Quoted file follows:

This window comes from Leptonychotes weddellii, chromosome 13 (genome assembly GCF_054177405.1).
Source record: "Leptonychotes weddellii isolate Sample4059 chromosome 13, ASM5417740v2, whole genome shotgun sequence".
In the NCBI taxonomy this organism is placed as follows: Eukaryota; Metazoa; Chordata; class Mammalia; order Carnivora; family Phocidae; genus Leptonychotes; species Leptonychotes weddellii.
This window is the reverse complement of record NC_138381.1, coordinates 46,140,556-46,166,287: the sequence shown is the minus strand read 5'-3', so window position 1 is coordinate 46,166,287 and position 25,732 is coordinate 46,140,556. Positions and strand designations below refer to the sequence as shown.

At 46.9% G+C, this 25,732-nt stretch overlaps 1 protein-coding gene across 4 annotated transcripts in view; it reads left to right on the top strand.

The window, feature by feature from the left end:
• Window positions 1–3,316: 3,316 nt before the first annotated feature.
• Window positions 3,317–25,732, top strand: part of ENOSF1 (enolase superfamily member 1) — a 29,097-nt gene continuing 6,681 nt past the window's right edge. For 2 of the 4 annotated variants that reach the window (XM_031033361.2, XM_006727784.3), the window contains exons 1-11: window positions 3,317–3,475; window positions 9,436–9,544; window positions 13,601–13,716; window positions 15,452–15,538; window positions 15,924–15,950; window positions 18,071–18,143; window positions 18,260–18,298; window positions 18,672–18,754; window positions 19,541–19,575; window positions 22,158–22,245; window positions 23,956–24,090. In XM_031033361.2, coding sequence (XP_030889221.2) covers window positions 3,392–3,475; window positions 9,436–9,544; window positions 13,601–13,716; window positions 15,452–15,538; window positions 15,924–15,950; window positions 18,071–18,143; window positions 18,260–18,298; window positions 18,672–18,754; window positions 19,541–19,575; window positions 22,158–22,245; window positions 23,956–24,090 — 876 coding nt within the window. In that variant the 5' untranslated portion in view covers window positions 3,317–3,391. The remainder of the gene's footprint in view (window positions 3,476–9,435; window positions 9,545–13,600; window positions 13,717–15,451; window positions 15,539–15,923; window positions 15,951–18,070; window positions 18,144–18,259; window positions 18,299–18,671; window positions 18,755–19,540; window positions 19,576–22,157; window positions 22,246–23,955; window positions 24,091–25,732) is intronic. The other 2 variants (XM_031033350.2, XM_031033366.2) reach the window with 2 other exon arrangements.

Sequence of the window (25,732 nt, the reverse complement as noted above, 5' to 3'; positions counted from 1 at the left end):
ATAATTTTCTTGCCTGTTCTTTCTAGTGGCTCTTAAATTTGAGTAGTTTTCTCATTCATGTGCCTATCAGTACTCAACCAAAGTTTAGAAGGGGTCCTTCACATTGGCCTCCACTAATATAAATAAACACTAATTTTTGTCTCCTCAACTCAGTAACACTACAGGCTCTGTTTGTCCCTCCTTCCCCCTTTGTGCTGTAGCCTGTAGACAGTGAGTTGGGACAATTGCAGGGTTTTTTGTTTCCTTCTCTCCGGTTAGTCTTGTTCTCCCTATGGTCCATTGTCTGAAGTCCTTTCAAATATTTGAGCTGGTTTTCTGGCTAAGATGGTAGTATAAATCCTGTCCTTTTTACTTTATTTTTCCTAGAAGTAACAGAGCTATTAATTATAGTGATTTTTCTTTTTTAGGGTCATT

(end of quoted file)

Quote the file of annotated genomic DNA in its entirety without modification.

This window comes from Leptonychotes weddellii, chromosome 13 (genome assembly GCF_054177405.1).
Source record: "Leptonychotes weddellii isolate Sample4059 chromosome 13, ASM5417740v2, whole genome shotgun sequence".
In the NCBI taxonomy this organism is placed as follows: Eukaryota; Metazoa; Chordata; class Mammalia; order Carnivora; family Phocidae; genus Leptonychotes; species Leptonychotes weddellii.
This window is the reverse complement of record NC_138381.1, coordinates 46,140,556-46,166,287: the sequence shown is the minus strand read 5'-3', so window position 1 is coordinate 46,166,287 and position 25,732 is coordinate 46,140,556. Positions and strand designations below refer to the sequence as shown.

At 46.9% G+C, this 25,732-nt stretch overlaps 1 protein-coding gene across 4 annotated transcripts in view; it reads left to right on the top strand.

The window, feature by feature from the left end:
• Window positions 1–3,316: 3,316 nt before the first annotated feature.
• Window positions 3,317–25,732, top strand: part of ENOSF1 (enolase superfamily member 1) — a 29,097-nt gene continuing 6,681 nt past the window's right edge. For 2 of the 4 annotated variants that reach the window (XM_031033361.2, XM_006727784.3), the window contains exons 1-11: window positions 3,317–3,475; window positions 9,436–9,544; window positions 13,601–13,716; window positions 15,452–15,538; window positions 15,924–15,950; window positions 18,071–18,143; window positions 18,260–18,298; window positions 18,672–18,754; window positions 19,541–19,575; window positions 22,158–22,245; window positions 23,956–24,090. In XM_031033361.2, coding sequence (XP_030889221.2) covers window positions 3,392–3,475; window positions 9,436–9,544; window positions 13,601–13,716; window positions 15,452–15,538; window positions 15,924–15,950; window positions 18,071–18,143; window positions 18,260–18,298; window positions 18,672–18,754; window positions 19,541–19,575; window positions 22,158–22,245; window positions 23,956–24,090 — 876 coding nt within the window. In that variant the 5' untranslated portion in view covers window positions 3,317–3,391. The remainder of the gene's footprint in view (window positions 3,476–9,435; window positions 9,545–13,600; window positions 13,717–15,451; window positions 15,539–15,923; window positions 15,951–18,070; window positions 18,144–18,259; window positions 18,299–18,671; window positions 18,755–19,540; window positions 19,576–22,157; window positions 22,246–23,955; window positions 24,091–25,732) is intronic. The other 2 variants (XM_031033350.2, XM_031033366.2) reach the window with 2 other exon arrangements.

Sequence of the window (25,732 nt, the reverse complement as noted above, 5' to 3'; positions counted from 1 at the left end):
ATAATTTTCTTGCCTGTTCTTTCTAGTGGCTCTTAAATTTGAGTAGTTTTCTCATTCATGTGCCTATCAGTACTCAACCAAAGTTTAGAAGGGGTCCTTCACATTGGCCTCCACTAATATAAATAAACACTAATTTTTGTCTCCTCAACTCAGTAACACTACAGGCTCTGTTTGTCCCTCCTTCCCCCTTTGTGCTGTAGCCTGTAGACAGTGAGTTGGGACAATTGCAGGGTTTTTTGTTTCCTTCTCTCCGGTTAGTCTTGTTCTCCCTATGGTCCATTGTCTGAAGTCCTTTCAAATATTTGAGCTGGTTTTCTGGCTAAGATGGTAGTATAAATCCTGTCCTTTTTACTTTATTTTTCCTAGAAGTAACAGAGCTATTAATTATAGTGATTTTTCTTTTTTAGGGTCATT